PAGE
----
New Zealand will spend more than $1.2 billion on investments backing the Rugby World Cup - but the tournament will make only $700 million in direct economic returns.

A Herald survey asked RWC organisers, local authorities, government departments, public bodies, transport hubs and sponsors what they had prepared for the World Cup and how much they would spend.

"The important thing is to understand the scale of this thing from New Zealand's point of view," said Rugby World Cup Minister Murray McCully. "It's way bigger than anything we've ever done before."

Included in the survey are projects that will be useful after the cup - such as improvements to signs - and spending that has come out of existing budgets.

Some, including turf upgrades, might have been necessary regardless of the tournament.

Other expenses - such as the $12 million inflatable rugby ball used to advertise the tournament and $150 million in hosting fees paid to the International Rugby Board - are of more limited benefit.

Stadium upgrades costing $555 million account for almost half the investment.

The $256 million upgrade of Auckland's Eden Park is the most costly, followed by Dunedin's new Forsyth Barr Stadium at $198 million - though World Cup organisers say that was not built solely for the tournament.

According to the Herald count, New Zealand's ratepayers will provide $288 million of the funding.

Taxpayers will provide $266 million in direct funding for tournament structures and at least $53 million more for cup-related activities by police, Tourism NZ, the Transport Agency, NZ Trade and Enterprise and Government departments.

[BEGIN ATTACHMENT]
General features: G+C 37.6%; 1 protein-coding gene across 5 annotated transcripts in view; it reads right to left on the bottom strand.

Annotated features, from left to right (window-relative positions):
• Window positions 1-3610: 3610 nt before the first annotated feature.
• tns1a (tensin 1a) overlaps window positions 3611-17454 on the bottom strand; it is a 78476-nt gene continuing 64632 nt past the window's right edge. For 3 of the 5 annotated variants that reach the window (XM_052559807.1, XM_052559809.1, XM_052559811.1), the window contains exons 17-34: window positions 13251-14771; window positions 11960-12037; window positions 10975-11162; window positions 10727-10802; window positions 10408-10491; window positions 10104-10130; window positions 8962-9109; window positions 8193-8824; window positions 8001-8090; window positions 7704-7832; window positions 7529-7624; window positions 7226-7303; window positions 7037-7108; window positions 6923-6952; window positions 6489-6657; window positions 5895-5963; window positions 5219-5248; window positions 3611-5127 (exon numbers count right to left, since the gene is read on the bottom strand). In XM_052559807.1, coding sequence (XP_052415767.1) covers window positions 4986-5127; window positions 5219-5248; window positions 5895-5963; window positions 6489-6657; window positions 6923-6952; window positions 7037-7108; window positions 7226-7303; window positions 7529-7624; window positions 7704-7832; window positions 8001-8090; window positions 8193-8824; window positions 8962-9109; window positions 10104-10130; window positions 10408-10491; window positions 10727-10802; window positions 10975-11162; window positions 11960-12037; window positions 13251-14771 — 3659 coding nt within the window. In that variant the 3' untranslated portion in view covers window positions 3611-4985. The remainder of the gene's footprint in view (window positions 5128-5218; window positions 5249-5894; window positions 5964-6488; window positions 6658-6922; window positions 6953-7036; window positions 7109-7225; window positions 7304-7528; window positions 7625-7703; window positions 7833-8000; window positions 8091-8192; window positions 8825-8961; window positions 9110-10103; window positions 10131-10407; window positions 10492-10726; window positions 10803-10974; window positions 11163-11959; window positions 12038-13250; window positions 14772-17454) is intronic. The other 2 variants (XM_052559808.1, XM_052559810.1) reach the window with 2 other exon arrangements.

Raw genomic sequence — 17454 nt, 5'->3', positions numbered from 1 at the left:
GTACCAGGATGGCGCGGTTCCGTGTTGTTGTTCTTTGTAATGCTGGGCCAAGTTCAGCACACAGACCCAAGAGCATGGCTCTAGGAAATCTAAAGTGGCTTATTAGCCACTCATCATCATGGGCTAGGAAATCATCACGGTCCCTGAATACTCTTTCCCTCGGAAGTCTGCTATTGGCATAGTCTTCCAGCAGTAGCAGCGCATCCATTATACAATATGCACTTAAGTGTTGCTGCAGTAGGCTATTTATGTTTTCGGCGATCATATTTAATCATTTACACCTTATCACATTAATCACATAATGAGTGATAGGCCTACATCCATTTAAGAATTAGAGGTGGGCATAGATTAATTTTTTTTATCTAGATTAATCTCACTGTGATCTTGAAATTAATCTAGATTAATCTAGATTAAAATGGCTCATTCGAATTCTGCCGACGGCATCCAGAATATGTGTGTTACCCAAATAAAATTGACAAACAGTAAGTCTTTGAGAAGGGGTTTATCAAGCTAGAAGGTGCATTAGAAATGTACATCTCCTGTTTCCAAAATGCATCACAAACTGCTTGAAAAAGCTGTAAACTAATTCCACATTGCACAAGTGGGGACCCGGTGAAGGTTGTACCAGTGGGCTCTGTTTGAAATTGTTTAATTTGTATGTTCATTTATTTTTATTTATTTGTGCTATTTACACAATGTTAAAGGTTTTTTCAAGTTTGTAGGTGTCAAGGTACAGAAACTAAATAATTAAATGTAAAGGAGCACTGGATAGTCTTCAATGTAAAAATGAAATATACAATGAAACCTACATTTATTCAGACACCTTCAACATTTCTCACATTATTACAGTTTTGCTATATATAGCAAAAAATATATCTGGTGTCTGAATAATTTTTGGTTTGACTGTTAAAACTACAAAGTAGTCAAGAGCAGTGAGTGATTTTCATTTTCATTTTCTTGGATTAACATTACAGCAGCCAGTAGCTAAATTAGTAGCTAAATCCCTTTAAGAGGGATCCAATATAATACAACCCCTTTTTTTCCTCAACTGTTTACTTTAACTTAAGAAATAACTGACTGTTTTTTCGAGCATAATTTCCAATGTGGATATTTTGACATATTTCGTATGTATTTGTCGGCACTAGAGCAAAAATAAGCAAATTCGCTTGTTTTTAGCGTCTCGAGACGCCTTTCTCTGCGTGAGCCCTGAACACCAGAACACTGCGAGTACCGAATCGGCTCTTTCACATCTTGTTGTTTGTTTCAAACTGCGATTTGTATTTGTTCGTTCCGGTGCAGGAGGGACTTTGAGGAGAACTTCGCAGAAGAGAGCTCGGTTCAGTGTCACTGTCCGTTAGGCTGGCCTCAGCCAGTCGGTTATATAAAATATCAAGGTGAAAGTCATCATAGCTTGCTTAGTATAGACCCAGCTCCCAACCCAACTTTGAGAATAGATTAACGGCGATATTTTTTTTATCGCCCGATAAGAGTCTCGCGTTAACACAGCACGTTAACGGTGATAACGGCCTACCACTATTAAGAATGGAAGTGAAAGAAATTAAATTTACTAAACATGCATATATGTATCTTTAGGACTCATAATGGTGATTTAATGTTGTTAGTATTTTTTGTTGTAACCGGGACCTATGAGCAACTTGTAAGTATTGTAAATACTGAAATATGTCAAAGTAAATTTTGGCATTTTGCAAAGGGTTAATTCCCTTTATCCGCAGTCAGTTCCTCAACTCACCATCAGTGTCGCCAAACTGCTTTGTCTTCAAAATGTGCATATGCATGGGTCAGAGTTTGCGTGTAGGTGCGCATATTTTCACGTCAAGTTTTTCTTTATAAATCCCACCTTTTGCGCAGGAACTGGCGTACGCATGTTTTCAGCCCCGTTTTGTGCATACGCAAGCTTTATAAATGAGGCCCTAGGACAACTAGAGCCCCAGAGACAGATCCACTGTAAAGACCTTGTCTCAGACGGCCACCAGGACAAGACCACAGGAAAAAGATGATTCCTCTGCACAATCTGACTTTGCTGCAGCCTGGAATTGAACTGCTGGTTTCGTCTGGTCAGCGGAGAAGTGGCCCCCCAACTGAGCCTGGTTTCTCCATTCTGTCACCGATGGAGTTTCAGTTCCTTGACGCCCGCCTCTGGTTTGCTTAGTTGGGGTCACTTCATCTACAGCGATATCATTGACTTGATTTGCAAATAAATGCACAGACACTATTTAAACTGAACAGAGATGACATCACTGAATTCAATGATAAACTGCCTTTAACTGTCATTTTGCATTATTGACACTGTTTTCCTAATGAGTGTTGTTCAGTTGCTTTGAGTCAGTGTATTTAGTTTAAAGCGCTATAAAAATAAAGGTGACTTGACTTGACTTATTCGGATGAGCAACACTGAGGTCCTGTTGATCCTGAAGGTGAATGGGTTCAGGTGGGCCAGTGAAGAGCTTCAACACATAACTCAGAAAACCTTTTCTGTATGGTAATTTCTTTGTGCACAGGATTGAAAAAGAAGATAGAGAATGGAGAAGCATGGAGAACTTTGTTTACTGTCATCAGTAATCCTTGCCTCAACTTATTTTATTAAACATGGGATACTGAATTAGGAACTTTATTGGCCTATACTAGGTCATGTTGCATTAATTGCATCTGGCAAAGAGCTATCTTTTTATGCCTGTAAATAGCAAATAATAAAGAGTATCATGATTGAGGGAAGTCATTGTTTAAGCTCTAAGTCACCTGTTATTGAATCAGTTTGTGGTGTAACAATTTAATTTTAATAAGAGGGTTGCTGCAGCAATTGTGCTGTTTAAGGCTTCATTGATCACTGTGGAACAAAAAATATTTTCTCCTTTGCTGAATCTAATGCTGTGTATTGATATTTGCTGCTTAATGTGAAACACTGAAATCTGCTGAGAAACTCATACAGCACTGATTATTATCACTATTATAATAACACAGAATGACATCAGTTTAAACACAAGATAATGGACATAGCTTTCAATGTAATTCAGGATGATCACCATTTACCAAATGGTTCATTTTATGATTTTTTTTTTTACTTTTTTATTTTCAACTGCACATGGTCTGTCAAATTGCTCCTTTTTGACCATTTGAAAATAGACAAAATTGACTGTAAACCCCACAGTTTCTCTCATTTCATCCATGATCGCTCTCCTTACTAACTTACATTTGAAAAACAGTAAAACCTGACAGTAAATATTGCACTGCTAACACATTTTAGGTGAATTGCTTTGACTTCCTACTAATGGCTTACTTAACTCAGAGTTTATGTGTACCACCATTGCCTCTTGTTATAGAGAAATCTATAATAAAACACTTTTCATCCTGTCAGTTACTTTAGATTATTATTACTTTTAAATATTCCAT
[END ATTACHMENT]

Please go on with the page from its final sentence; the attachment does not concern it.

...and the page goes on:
In 2005, when New Zealand won the right to host the cup, a Treasury worst-case scenario suggested $70 million of public money could be needed over six years.

Mr McCully said the World Cup would have lasting economic value for New Zealand, but probably more important was the country building its brand on the international stage.

"We convince more tourists to come here, we convince more businesses to do business here with New Zealand companies and enter partnerships with them," he said.

"So those legacy values are arguably the greatest, and that's why we're determined to do it properly."

Reserve Bank Governor Alan Bollard forecast in January that the World Cup could add about $700 million to the economy.

Mr McCully said there was real value in an event such as the cup. "We'll get about $700 million or so of income as a country from people coming to visit, and we also will be investing in assets that will provide a return for many years."

But University of Auckland economics professor Tim Hazledine says official estimates are overblown, and the benefit to the economy will be much less than $700 million.

To calculate the true benefits, it was necessary to deduct the tourism dollars that would have been spent in New Zealand anyway and account for profit margins, he said.

"In total, you can find about $150 million actual money-in-the-pocket benefits to New Zealand."

The economic case for hosting the Cup was weak, Professor Hazledine said.

The tournament will be run at a loss, and the expected deficit has grown by 30 per cent to $39 million. Two-thirds - $26 million - will be covered by taxpayers, and the NZ Rugby Union will pay for the rest.

Mr McCully said ticket sales were expected to yield $268 million - down $12 million from original estimates of $280 million.

About $310 million will be spent on the tournament's operational costs and fees, $130 million on upgrades to ports and airports, $107 million on local expenditure, $41 million on the activities of public agencies, $40.3 million on World Cup-related facilities (including the "Cloud" on Queens Wharf ) and $9.5 million on events.

Martin Snedden, chief executive of Rugby New Zealand 2011, the tournament organisers, said there were many intangible benefits in having the cup in New Zealand.

"It's not easy to measure in hard dollar terms but you can understand, if you are aware of these events, the really extensive worldwide media coverage and television coverage it gets and just how much opportunity it has on the world stage - it goes to so many different countries."

Excluded from the survey total is KiwiRail's planned $1.1 billion investment in rail and ferries needed to carry spectators around the country.

This was considered to have benefits too broad to count as a World Cup expense.